Abstract Classes and Interfaces
The property type can be an abstract class or an interface. At run time, the property value must be filled with an object that has implemented the interface or is an instance of a practical class that derives from the abstract class.
Properties can be declared on an abstract class and then set as attributes on a practical class that derives from the abstract class. The practical class must support the general object element requirements to enable usage of any of the inherited attributes.
Type-Converter Enabled Attribute Syntax
If you provide a dedicated, attributed type converter at the class level, the applied type conversion enables attribute syntax for any property that uses that type. A type converter does not enable object element usage of the type; only the presence of a default constructor for that type enables object element usage. Therefore, properties that are type-converter enabled are generally speaking not usable in property element syntax, unless the type itself also supports object element syntax. The exception to this is that you can specify a property element syntax, but have the property element contain a string. That usage is essentially equivalent to an attribute syntax usage, and such a usage is not common unless there is a need for more robust white space handling of the attribute value.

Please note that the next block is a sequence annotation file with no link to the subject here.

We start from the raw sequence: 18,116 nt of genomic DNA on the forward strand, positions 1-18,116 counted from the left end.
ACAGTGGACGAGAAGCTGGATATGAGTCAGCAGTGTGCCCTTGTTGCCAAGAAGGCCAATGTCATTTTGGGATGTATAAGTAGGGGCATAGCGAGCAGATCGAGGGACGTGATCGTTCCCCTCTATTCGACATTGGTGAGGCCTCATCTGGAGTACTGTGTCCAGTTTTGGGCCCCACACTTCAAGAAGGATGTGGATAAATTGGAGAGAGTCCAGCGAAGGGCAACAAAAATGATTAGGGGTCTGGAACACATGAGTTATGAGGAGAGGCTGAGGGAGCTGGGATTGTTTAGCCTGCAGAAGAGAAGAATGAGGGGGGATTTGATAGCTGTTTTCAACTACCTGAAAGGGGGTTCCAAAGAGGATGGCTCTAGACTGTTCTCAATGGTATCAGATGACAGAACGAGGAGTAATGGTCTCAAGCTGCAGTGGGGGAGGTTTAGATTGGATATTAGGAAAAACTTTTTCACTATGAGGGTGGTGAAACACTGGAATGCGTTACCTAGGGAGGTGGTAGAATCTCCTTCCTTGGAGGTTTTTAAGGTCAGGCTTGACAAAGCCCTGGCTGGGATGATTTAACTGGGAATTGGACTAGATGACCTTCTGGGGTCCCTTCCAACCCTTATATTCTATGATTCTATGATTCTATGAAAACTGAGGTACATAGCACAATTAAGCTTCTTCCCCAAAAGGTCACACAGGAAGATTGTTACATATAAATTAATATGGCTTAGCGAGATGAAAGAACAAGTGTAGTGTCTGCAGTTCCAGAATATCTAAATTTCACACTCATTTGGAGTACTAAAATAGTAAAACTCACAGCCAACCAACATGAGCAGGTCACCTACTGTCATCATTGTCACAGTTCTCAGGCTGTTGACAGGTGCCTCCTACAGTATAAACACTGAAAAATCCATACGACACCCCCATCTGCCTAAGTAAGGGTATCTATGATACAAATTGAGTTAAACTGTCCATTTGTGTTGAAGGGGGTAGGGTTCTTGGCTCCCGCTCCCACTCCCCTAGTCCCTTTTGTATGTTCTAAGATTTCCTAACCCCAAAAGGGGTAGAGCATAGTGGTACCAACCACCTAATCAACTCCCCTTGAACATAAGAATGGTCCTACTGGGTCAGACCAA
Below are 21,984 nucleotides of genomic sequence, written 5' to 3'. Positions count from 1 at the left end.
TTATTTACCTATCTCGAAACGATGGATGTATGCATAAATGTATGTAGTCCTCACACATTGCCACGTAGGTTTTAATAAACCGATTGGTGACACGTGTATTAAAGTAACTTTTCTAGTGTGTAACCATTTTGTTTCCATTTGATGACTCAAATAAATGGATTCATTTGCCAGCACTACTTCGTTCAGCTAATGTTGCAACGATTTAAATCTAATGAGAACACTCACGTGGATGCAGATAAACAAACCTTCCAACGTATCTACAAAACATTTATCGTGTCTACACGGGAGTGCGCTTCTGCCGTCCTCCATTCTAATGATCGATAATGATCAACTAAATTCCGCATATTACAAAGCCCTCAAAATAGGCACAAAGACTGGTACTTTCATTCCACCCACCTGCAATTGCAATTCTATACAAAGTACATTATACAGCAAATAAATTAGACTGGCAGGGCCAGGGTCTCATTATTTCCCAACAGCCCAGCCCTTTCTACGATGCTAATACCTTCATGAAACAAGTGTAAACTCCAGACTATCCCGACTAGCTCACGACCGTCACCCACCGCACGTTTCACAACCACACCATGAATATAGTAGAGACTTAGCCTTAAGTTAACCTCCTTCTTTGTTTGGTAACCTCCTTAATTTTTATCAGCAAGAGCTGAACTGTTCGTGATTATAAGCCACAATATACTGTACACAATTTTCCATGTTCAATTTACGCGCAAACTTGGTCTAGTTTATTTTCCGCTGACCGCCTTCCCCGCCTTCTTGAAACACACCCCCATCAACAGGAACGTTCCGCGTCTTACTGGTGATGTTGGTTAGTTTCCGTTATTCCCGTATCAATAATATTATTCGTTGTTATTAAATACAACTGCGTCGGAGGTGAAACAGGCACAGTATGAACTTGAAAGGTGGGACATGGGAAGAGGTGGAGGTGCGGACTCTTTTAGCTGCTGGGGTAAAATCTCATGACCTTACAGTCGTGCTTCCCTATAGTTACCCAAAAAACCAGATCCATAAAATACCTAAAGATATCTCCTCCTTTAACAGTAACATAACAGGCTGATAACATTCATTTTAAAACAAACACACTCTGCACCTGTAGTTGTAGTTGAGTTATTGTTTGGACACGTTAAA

A case where attribute syntax is allowed but property element syntax that contains an object element is disallowed through XAML is properties that take the Cursor type.
Per-Property Type Converters
Alternatively, the property itself may declare a type converter at the property level. This enables a "mini language" that instantiates objects of the type of the property inline, by processing incoming string values of the attribute as input for a ConvertFrom operation based on the appropriate type. Typically, this is done to provide a convenience accessor, and not as the sole means to enable setting a property in XAML. However, it is also possible to use type converters for attributes where you want to use existing types that do not supply either a default constructor or an attributed type converter.